A total of $1,200 was raised by donations from parishioners and by a grant from the Catholic Extension Society of Chicago. Mr. Phil Lilly was in charge of construction, assisted by Messrs. Menzhuber, Meagher, West, Moroso, Pocta, Ridel, Mussler, Shoaff, Goulet and Sellers. Mac Rizzardini was able to obtain the hard-to-get lumber material and Joe Fox provided roof rafters from a stock of surplus material. The 20 x 40 foot redwood frame structure was completed and dedicated in April, 1947.
Prior to the construction of the St. Jerome Church, however, the first Catholic church in the Indian Wells Valley was established in Inyokern. The old Biggs Grocery store, a 20 x 60 foot galvanized metal building was purchased in July, 1946 and remodeled to become the Santa Inez Chapel. Assisting in the reconversion of the building were James Greenfield, Willibrod Bergeron, Gordon Zurn and Mrs. Jack Warner. This chapel served the Catholics in the communities of Inyokern, Leliter, Brown and at the Los Angeles Aqueduct stations. Meanwhile, the parish had received a two-room house, the gift of Mr. and Mrs. Al Seberger of Ridgecrest. Moved to the Church Ave. site, the house served as a catechetical center.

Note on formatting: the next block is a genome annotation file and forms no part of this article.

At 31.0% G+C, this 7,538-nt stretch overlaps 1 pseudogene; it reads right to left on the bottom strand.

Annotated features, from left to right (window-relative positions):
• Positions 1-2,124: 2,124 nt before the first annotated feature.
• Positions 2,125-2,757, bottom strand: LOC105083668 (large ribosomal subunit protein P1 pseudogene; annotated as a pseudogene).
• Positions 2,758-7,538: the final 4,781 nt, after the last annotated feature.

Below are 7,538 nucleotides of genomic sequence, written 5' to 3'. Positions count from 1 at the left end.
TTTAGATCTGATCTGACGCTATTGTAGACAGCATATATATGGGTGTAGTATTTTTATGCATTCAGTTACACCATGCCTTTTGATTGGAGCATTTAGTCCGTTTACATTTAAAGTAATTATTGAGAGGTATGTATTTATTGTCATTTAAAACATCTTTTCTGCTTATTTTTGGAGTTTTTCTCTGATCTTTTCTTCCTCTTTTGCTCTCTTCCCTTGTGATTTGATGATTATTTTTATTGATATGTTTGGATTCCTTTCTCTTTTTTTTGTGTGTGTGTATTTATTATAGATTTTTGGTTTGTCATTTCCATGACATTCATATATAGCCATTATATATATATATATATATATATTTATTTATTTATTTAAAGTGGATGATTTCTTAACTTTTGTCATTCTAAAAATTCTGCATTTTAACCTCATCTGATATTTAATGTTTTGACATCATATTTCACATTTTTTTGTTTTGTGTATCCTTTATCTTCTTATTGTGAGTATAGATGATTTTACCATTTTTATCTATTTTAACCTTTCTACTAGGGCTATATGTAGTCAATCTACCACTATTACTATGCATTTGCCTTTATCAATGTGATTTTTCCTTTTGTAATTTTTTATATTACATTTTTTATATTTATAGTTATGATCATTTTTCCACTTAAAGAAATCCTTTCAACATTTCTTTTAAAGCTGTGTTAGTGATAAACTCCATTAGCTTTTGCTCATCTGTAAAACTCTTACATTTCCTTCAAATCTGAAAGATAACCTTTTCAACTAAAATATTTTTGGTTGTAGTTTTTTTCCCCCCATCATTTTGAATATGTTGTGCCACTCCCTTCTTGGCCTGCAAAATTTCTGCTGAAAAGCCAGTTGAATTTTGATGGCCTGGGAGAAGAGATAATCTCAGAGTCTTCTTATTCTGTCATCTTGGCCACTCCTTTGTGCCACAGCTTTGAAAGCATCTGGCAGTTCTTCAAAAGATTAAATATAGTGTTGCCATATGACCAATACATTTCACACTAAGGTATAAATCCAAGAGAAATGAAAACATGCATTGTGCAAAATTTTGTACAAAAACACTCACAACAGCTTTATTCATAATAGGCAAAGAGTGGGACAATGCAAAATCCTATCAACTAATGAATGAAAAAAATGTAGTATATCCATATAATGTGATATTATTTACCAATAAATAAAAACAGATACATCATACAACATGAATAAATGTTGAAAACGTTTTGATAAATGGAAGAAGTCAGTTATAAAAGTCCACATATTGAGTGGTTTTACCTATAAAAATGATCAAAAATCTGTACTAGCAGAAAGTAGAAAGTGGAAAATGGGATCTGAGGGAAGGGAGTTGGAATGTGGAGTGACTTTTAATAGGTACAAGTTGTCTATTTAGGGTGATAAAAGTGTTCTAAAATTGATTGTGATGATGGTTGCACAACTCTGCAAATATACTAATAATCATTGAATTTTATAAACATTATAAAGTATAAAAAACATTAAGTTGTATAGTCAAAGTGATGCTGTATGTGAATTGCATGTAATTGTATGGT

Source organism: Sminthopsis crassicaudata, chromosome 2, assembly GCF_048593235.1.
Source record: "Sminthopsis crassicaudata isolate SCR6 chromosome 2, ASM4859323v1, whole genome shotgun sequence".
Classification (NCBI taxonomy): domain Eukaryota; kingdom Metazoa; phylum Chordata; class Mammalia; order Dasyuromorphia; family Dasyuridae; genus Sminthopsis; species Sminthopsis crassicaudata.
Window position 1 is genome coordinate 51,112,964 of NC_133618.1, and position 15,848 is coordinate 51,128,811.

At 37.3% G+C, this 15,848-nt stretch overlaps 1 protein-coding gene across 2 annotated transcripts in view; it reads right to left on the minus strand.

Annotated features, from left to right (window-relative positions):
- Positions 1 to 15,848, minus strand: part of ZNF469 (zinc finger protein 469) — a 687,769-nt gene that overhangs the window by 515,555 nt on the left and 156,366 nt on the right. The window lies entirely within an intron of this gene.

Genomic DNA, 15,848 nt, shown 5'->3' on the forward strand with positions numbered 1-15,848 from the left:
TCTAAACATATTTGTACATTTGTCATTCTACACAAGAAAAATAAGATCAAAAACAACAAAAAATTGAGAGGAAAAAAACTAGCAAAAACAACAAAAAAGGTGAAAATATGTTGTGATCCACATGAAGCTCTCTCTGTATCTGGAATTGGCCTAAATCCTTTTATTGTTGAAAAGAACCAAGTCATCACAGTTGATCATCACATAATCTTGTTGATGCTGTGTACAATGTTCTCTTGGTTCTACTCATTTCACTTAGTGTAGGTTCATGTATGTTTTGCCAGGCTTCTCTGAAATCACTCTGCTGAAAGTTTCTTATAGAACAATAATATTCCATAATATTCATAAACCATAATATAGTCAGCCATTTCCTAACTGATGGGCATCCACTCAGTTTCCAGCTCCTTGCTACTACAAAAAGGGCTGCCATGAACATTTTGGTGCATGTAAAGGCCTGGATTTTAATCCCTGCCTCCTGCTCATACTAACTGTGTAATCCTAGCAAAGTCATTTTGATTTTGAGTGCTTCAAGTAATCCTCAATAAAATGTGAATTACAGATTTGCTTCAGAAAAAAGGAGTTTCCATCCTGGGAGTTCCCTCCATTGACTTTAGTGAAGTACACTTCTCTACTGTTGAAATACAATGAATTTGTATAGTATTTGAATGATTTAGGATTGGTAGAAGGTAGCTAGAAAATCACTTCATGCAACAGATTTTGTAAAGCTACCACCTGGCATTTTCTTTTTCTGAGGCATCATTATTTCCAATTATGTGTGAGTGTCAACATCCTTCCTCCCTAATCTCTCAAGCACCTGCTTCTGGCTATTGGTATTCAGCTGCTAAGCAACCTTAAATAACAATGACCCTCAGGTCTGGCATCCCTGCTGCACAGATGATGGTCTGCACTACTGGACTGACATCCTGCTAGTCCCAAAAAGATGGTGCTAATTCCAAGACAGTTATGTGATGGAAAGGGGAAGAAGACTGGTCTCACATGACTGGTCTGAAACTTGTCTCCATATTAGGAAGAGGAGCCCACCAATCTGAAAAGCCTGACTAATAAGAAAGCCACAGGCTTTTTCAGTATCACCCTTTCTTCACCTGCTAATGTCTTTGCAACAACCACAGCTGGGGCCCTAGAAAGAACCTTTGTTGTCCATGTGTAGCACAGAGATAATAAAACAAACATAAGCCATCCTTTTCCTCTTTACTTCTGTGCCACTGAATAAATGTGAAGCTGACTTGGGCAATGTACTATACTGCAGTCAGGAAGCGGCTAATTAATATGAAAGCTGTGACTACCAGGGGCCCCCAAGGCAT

Santa Inez Chapel, Inyokern - 1946.
Thus by April, 1947, the end of the first year, the parish facilities consisted of the Church of Santa Barbara in Randsburg (the seat of the parish) and the missions of St. Jerome, Ridgecrest and Santa Inez Chapel in Inyokern.
Santa Barbara Church Randsburg built 1904
St. Jerome's Church in Ridgecrest as built in 1947
Santa Inez Chapel Inyokern 1946
Interior Santa Barbara Church Randsburg
Bentham's Corner the first structures that were bult on the corner of Ridgecrest Blvd. and China Lake Blvd. Mr. Bentham was the first postmaster of Ridgecrest. This picture circa 1936.